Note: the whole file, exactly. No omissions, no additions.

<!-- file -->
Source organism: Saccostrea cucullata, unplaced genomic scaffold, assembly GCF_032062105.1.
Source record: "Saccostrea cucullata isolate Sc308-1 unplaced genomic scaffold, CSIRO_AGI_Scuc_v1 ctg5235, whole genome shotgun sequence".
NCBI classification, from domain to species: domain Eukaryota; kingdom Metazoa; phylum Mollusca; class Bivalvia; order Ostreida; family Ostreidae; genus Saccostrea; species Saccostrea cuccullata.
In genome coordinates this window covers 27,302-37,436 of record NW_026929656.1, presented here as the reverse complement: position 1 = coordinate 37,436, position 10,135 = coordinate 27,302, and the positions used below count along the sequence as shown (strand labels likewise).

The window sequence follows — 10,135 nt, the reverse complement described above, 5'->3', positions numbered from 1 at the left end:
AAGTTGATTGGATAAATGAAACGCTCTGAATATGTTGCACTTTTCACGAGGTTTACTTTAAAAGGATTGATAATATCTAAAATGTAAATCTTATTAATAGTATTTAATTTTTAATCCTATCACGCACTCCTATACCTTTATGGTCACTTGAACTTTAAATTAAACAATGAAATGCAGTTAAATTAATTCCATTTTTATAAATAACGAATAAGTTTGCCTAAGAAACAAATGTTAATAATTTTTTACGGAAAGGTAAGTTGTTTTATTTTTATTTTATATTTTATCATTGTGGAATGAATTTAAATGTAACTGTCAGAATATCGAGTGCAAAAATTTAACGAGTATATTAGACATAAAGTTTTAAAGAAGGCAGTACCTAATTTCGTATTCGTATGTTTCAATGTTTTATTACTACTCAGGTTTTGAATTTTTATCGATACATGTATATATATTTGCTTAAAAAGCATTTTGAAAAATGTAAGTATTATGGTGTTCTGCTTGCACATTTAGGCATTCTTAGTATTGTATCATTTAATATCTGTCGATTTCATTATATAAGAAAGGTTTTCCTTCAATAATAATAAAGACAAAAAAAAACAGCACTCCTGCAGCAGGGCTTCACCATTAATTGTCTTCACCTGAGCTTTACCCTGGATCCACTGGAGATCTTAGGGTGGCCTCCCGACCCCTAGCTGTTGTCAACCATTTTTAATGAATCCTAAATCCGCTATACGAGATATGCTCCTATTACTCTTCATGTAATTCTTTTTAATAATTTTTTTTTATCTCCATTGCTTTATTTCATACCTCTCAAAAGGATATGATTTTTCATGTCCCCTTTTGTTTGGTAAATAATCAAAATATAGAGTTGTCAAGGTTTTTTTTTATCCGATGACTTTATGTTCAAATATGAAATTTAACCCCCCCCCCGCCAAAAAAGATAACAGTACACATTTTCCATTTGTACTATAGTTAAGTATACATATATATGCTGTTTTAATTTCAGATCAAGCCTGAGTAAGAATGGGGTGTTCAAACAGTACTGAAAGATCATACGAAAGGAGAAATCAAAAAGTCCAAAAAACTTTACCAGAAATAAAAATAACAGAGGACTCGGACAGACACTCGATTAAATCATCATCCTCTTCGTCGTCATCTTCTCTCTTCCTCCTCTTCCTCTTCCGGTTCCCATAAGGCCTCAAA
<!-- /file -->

Source organism: Saccostrea cucullata, unplaced genomic scaffold, assembly GCF_032062105.1.
Source record: "Saccostrea cucullata isolate Sc308-1 unplaced genomic scaffold, CSIRO_AGI_Scuc_v1 ctg5235, whole genome shotgun sequence".
NCBI classification, from domain to species: domain Eukaryota; kingdom Metazoa; phylum Mollusca; class Bivalvia; order Ostreida; family Ostreidae; genus Saccostrea; species Saccostrea cuccullata.
In genome coordinates this window covers 27,302-37,436 of record NW_026929656.1, presented here as the reverse complement: position 1 = coordinate 37,436, position 10,135 = coordinate 27,302, and the positions used below count along the sequence as shown (strand labels likewise).

The window sequence follows — 10,135 nt, the reverse complement described above, 5'->3', positions numbered from 1 at the left end:
AAGTTGATTGGATAAATGAAACGCTCTGAATATGTTGCACTTTTCACGAGGTTTACTTTAAAAGGATTGATAATATCTAAAATGTAAATCTTATTAATAGTATTTAATTTTTAATCCTATCACGCACTCCTATACCTTTATGGTCACTTGAACTTTAAATTAAACAATGAAATGCAGTTAAATTAATTCCATTTTTATAAATAACGAATAAGTTTGCCTAAGAAACAAATGTTAATAATTTTTTACGGAAAGGTAAGTTGTTTTATTTTTATTTTATATTTTATCATTGTGGAATGAATTTAAATGTAACTGTCAGAATATCGAGTGCAAAAATTTAACGAGTATATTAGACATAAAGTTTTAAAGAAGGCAGTACCTAATTTCGTATTCGTATGTTTCAATGTTTTATTACTACTCAGGTTTTGAATTTTTATCGATACATGTATATATATTTGCTTAAAAAGCATTTTGAAAAATGTAAGTATTATGGTGTTCTGCTTGCACATTTAGGCATTCTTAGTATTGTATCATTTAATATCTGTCGATTTCATTATATAAGAAAGGTTTTCCTTCAATAATAATAAAGACAAAAAAAAACAGCACTCCTGCAGCAGGGCTTCACCATTAATTGTCTTCACCTGAGCTTTACCCTGGATCCACTGGAGATCTTAGGGTGGCCTCCCGACCCCTAGCTGTTGTCAACCATTTTTAATGAATCCTAAATCCGCTATACGAGATATGCTCCTATTACTCTTCATGTAATTCTTTTTAATAATTTTTTTTTATCTCCATTGCTTTATTTCATACCTCTCAAAAGGATATGATTTTTCATGTCCCCTTTTGTTTGGTAAATAATCAAAATATAGAGTTGTCAAGGTTTTTTTTTATCCGATGACTTTATGTTCAAATATGAAATTTAACCCCCCCCCCGCCAAAAAAGATAACAGTACACATTTTCCATTTGTACTATAGTTAAGTATACATATATATGCTGTTTTAATTTCAGATCAAGCCTGAGTAAGAATGGGGTGTTCAAACAGTACTGAAAGATCATACGAAAGGAGAAATCAAAAAGTCCAAAAAACTTTACCAGAAATAAAAATAACAGAGGACTCGGACAGACACTCGATTAAATCATCATCCTCTTCGTCGTCATCTTCTCTCTTCCTCCTCTTCCTCTTCCGGTTCCCATAAGGCCTCAAA